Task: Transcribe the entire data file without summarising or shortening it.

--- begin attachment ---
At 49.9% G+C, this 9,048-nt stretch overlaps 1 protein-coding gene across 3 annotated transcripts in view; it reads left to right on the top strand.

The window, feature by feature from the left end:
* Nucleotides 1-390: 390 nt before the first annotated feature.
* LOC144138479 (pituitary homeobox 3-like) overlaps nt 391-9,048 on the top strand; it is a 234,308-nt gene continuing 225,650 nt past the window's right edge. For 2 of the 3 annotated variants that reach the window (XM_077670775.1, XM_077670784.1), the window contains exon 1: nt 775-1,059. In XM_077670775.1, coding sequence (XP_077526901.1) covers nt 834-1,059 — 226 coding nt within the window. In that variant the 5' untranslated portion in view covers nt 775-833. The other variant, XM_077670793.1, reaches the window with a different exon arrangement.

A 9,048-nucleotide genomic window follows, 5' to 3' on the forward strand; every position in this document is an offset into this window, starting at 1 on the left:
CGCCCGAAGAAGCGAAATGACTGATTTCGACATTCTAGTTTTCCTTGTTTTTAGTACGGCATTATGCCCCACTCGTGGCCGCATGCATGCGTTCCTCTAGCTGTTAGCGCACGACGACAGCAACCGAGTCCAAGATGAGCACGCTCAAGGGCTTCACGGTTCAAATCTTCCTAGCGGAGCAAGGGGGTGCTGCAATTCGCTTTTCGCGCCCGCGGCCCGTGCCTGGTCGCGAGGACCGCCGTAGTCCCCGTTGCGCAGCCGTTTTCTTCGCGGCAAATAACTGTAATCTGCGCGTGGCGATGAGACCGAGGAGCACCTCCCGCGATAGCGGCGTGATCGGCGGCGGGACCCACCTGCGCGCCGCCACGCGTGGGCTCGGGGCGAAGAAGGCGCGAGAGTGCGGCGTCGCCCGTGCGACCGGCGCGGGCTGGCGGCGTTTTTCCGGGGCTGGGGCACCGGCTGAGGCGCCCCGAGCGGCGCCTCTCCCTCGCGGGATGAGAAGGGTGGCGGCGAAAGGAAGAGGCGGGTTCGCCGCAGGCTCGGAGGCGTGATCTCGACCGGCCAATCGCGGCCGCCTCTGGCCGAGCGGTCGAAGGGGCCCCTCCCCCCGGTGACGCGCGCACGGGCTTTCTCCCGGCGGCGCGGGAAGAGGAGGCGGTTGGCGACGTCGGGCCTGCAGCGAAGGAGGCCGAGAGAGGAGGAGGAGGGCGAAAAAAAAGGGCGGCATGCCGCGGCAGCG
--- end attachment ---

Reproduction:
At 49.9% G+C, this 9,048-nt stretch overlaps 1 protein-coding gene across 3 annotated transcripts in view; it reads left to right on the top strand.

The window, feature by feature from the left end:
* Nucleotides 1-390: 390 nt before the first annotated feature.
* LOC144138479 (pituitary homeobox 3-like) overlaps nt 391-9,048 on the top strand; it is a 234,308-nt gene continuing 225,650 nt past the window's right edge. For 2 of the 3 annotated variants that reach the window (XM_077670775.1, XM_077670784.1), the window contains exon 1: nt 775-1,059. In XM_077670775.1, coding sequence (XP_077526901.1) covers nt 834-1,059 — 226 coding nt within the window. In that variant the 5' untranslated portion in view covers nt 775-833. The other variant, XM_077670793.1, reaches the window with a different exon arrangement.

A 9,048-nucleotide genomic window follows, 5' to 3' on the forward strand; every position in this document is an offset into this window, starting at 1 on the left:
CGCCCGAAGAAGCGAAATGACTGATTTCGACATTCTAGTTTTCCTTGTTTTTAGTACGGCATTATGCCCCACTCGTGGCCGCATGCATGCGTTCCTCTAGCTGTTAGCGCACGACGACAGCAACCGAGTCCAAGATGAGCACGCTCAAGGGCTTCACGGTTCAAATCTTCCTAGCGGAGCAAGGGGGTGCTGCAATTCGCTTTTCGCGCCCGCGGCCCGTGCCTGGTCGCGAGGACCGCCGTAGTCCCCGTTGCGCAGCCGTTTTCTTCGCGGCAAATAACTGTAATCTGCGCGTGGCGATGAGACCGAGGAGCACCTCCCGCGATAGCGGCGTGATCGGCGGCGGGACCCACCTGCGCGCCGCCACGCGTGGGCTCGGGGCGAAGAAGGCGCGAGAGTGCGGCGTCGCCCGTGCGACCGGCGCGGGCTGGCGGCGTTTTTCCGGGGCTGGGGCACCGGCTGAGGCGCCCCGAGCGGCGCCTCTCCCTCGCGGGATGAGAAGGGTGGCGGCGAAAGGAAGAGGCGGGTTCGCCGCAGGCTCGGAGGCGTGATCTCGACCGGCCAATCGCGGCCGCCTCTGGCCGAGCGGTCGAAGGGGCCCCTCCCCCCGGTGACGCGCGCACGGGCTTTCTCCCGGCGGCGCGGGAAGAGGAGGCGGTTGGCGACGTCGGGCCTGCAGCGAAGGAGGCCGAGAGAGGAGGAGGAGGGCGAAAAAAAAGGGCGGCATGCCGCGGCAGCG